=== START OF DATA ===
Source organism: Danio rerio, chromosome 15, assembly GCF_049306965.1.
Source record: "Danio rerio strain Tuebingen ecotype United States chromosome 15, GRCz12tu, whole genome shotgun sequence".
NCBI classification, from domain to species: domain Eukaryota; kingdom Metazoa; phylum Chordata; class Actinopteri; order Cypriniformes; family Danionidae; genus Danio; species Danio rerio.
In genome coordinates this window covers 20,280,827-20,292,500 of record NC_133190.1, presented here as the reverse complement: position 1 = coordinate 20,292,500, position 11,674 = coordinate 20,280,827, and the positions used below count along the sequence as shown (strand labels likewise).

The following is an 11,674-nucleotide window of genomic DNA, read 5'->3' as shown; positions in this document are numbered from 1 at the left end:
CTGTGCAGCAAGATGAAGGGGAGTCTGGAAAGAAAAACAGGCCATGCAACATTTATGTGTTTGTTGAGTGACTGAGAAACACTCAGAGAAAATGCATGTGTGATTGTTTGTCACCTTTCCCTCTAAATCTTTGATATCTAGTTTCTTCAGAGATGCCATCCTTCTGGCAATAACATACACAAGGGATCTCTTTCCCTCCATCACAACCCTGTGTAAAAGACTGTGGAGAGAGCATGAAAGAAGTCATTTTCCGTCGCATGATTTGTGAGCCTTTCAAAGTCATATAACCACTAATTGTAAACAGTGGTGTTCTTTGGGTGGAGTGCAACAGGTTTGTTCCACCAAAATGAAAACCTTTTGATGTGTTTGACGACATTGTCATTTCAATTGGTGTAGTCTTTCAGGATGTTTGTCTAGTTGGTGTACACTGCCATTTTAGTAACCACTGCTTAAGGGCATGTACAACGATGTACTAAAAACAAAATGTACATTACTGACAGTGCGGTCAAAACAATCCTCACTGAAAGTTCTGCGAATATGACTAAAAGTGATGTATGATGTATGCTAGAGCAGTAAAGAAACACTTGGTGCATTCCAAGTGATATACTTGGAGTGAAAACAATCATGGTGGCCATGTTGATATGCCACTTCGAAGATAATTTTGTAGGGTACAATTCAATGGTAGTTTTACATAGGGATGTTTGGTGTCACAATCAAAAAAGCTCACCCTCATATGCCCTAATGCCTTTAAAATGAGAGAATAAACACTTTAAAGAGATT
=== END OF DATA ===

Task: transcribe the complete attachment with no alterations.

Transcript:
Source organism: Danio rerio, chromosome 15, assembly GCF_049306965.1.
Source record: "Danio rerio strain Tuebingen ecotype United States chromosome 15, GRCz12tu, whole genome shotgun sequence".
NCBI classification, from domain to species: domain Eukaryota; kingdom Metazoa; phylum Chordata; class Actinopteri; order Cypriniformes; family Danionidae; genus Danio; species Danio rerio.
In genome coordinates this window covers 20,280,827-20,292,500 of record NC_133190.1, presented here as the reverse complement: position 1 = coordinate 20,292,500, position 11,674 = coordinate 20,280,827, and the positions used below count along the sequence as shown (strand labels likewise).

The following is an 11,674-nucleotide window of genomic DNA, read 5'->3' as shown; positions in this document are numbered from 1 at the left end:
CTGTGCAGCAAGATGAAGGGGAGTCTGGAAAGAAAAACAGGCCATGCAACATTTATGTGTTTGTTGAGTGACTGAGAAACACTCAGAGAAAATGCATGTGTGATTGTTTGTCACCTTTCCCTCTAAATCTTTGATATCTAGTTTCTTCAGAGATGCCATCCTTCTGGCAATAACATACACAAGGGATCTCTTTCCCTCCATCACAACCCTGTGTAAAAGACTGTGGAGAGAGCATGAAAGAAGTCATTTTCCGTCGCATGATTTGTGAGCCTTTCAAAGTCATATAACCACTAATTGTAAACAGTGGTGTTCTTTGGGTGGAGTGCAACAGGTTTGTTCCACCAAAATGAAAACCTTTTGATGTGTTTGACGACATTGTCATTTCAATTGGTGTAGTCTTTCAGGATGTTTGTCTAGTTGGTGTACACTGCCATTTTAGTAACCACTGCTTAAGGGCATGTACAACGATGTACTAAAAACAAAATGTACATTACTGACAGTGCGGTCAAAACAATCCTCACTGAAAGTTCTGCGAATATGACTAAAAGTGATGTATGATGTATGCTAGAGCAGTAAAGAAACACTTGGTGCATTCCAAGTGATATACTTGGAGTGAAAACAATCATGGTGGCCATGTTGATATGCCACTTCGAAGATAATTTTGTAGGGTACAATTCAATGGTAGTTTTACATAGGGATGTTTGGTGTCACAATCAAAAAAGCTCACCCTCATATGCCCTAATGCCTTTAAAATGAGAGAATAAACACTTTAAAGAGATT